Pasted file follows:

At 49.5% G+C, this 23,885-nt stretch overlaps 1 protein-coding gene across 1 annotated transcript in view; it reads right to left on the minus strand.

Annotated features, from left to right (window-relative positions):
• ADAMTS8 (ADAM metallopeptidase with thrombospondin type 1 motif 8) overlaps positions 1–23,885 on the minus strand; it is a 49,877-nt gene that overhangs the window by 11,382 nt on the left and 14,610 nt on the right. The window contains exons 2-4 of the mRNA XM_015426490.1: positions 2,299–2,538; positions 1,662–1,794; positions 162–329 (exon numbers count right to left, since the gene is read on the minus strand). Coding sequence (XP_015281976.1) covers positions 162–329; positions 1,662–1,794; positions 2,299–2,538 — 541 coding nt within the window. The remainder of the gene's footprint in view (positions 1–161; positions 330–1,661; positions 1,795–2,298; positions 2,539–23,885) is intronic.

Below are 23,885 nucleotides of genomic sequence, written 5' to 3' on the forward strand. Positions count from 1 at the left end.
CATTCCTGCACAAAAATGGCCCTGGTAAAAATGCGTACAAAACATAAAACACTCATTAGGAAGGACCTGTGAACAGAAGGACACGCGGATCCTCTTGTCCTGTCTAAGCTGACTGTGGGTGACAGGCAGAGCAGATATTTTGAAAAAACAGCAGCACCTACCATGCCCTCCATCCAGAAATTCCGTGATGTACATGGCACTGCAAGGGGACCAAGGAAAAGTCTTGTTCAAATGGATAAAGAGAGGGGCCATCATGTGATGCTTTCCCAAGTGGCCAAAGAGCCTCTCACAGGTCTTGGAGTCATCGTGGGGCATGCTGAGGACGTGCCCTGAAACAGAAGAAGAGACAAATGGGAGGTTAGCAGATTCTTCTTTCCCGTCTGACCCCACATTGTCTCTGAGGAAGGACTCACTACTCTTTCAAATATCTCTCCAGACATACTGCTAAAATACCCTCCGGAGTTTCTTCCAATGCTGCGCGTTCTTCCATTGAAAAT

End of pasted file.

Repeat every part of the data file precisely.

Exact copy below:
At 49.5% G+C, this 23,885-nt stretch overlaps 1 protein-coding gene across 1 annotated transcript in view; it reads right to left on the minus strand.

Annotated features, from left to right (window-relative positions):
• ADAMTS8 (ADAM metallopeptidase with thrombospondin type 1 motif 8) overlaps positions 1–23,885 on the minus strand; it is a 49,877-nt gene that overhangs the window by 11,382 nt on the left and 14,610 nt on the right. The window contains exons 2-4 of the mRNA XM_015426490.1: positions 2,299–2,538; positions 1,662–1,794; positions 162–329 (exon numbers count right to left, since the gene is read on the minus strand). Coding sequence (XP_015281976.1) covers positions 162–329; positions 1,662–1,794; positions 2,299–2,538 — 541 coding nt within the window. The remainder of the gene's footprint in view (positions 1–161; positions 330–1,661; positions 1,795–2,298; positions 2,539–23,885) is intronic.

Below are 23,885 nucleotides of genomic sequence, written 5' to 3' on the forward strand. Positions count from 1 at the left end.
CATTCCTGCACAAAAATGGCCCTGGTAAAAATGCGTACAAAACATAAAACACTCATTAGGAAGGACCTGTGAACAGAAGGACACGCGGATCCTCTTGTCCTGTCTAAGCTGACTGTGGGTGACAGGCAGAGCAGATATTTTGAAAAAACAGCAGCACCTACCATGCCCTCCATCCAGAAATTCCGTGATGTACATGGCACTGCAAGGGGACCAAGGAAAAGTCTTGTTCAAATGGATAAAGAGAGGGGCCATCATGTGATGCTTTCCCAAGTGGCCAAAGAGCCTCTCACAGGTCTTGGAGTCATCGTGGGGCATGCTGAGGACGTGCCCTGAAACAGAAGAAGAGACAAATGGGAGGTTAGCAGATTCTTCTTTCCCGTCTGACCCCACATTGTCTCTGAGGAAGGACTCACTACTCTTTCAAATATCTCTCCAGACATACTGCTAAAATACCCTCCGGAGTTTCTTCCAATGCTGCGCGTTCTTCCATTGAAAAT